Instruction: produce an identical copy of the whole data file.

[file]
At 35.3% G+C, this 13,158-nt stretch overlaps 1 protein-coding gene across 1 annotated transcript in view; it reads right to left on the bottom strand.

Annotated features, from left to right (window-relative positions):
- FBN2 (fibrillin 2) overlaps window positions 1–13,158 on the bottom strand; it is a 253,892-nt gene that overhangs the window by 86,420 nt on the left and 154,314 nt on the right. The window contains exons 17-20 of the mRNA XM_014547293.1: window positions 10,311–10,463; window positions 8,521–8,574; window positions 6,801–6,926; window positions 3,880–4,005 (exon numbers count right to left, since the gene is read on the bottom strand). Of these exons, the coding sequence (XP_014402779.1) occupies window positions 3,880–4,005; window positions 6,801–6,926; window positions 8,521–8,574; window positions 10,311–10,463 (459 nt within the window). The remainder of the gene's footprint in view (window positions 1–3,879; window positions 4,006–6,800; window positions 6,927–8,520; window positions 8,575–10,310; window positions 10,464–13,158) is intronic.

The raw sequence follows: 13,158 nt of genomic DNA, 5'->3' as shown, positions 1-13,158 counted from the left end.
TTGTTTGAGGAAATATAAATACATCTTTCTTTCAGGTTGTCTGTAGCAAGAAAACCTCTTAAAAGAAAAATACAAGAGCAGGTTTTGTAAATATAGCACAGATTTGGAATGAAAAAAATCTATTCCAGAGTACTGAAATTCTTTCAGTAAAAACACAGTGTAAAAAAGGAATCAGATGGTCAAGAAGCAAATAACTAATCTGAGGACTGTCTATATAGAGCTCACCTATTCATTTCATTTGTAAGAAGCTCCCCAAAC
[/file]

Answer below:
At 35.3% G+C, this 13,158-nt stretch overlaps 1 protein-coding gene across 1 annotated transcript in view; it reads right to left on the bottom strand.

Annotated features, from left to right (window-relative positions):
- FBN2 (fibrillin 2) overlaps window positions 1–13,158 on the bottom strand; it is a 253,892-nt gene that overhangs the window by 86,420 nt on the left and 154,314 nt on the right. The window contains exons 17-20 of the mRNA XM_014547293.1: window positions 10,311–10,463; window positions 8,521–8,574; window positions 6,801–6,926; window positions 3,880–4,005 (exon numbers count right to left, since the gene is read on the bottom strand). Of these exons, the coding sequence (XP_014402779.1) occupies window positions 3,880–4,005; window positions 6,801–6,926; window positions 8,521–8,574; window positions 10,311–10,463 (459 nt within the window). The remainder of the gene's footprint in view (window positions 1–3,879; window positions 4,006–6,800; window positions 6,927–8,520; window positions 8,575–10,310; window positions 10,464–13,158) is intronic.

The raw sequence follows: 13,158 nt of genomic DNA, 5'->3' as shown, positions 1-13,158 counted from the left end.
TTGTTTGAGGAAATATAAATACATCTTTCTTTCAGGTTGTCTGTAGCAAGAAAACCTCTTAAAAGAAAAATACAAGAGCAGGTTTTGTAAATATAGCACAGATTTGGAATGAAAAAAATCTATTCCAGAGTACTGAAATTCTTTCAGTAAAAACACAGTGTAAAAAAGGAATCAGATGGTCAAGAAGCAAATAACTAATCTGAGGACTGTCTATATAGAGCTCACCTATTCATTTCATTTGTAAGAAGCTCCCCAAAC